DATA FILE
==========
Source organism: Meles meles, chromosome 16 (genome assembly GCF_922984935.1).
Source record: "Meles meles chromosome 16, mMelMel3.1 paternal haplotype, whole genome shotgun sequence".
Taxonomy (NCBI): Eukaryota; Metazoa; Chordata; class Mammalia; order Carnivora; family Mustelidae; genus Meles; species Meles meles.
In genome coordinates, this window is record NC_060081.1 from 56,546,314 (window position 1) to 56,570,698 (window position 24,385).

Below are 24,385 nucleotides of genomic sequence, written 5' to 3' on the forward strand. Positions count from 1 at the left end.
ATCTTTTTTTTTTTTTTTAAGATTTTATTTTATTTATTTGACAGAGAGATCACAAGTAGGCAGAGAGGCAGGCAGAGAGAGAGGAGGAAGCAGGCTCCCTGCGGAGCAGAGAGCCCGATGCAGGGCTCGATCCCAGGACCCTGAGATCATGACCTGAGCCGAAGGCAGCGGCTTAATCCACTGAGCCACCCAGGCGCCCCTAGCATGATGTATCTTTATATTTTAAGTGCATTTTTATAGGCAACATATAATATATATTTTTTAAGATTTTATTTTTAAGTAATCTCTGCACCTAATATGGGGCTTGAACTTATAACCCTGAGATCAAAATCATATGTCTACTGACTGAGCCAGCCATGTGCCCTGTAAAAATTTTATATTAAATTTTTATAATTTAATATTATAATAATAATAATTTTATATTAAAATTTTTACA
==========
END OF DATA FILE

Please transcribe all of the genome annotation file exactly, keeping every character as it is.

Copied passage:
Source organism: Meles meles, chromosome 16 (genome assembly GCF_922984935.1).
Source record: "Meles meles chromosome 16, mMelMel3.1 paternal haplotype, whole genome shotgun sequence".
Taxonomy (NCBI): Eukaryota; Metazoa; Chordata; class Mammalia; order Carnivora; family Mustelidae; genus Meles; species Meles meles.
In genome coordinates, this window is record NC_060081.1 from 56,546,314 (window position 1) to 56,570,698 (window position 24,385).

Below are 24,385 nucleotides of genomic sequence, written 5' to 3' on the forward strand. Positions count from 1 at the left end.
ATCTTTTTTTTTTTTTTTAAGATTTTATTTTATTTATTTGACAGAGAGATCACAAGTAGGCAGAGAGGCAGGCAGAGAGAGAGGAGGAAGCAGGCTCCCTGCGGAGCAGAGAGCCCGATGCAGGGCTCGATCCCAGGACCCTGAGATCATGACCTGAGCCGAAGGCAGCGGCTTAATCCACTGAGCCACCCAGGCGCCCCTAGCATGATGTATCTTTATATTTTAAGTGCATTTTTATAGGCAACATATAATATATATTTTTTAAGATTTTATTTTTAAGTAATCTCTGCACCTAATATGGGGCTTGAACTTATAACCCTGAGATCAAAATCATATGTCTACTGACTGAGCCAGCCATGTGCCCTGTAAAAATTTTATATTAAATTTTTATAATTTAATATTATAATAATAATAATTTTATATTAAAATTTTTACA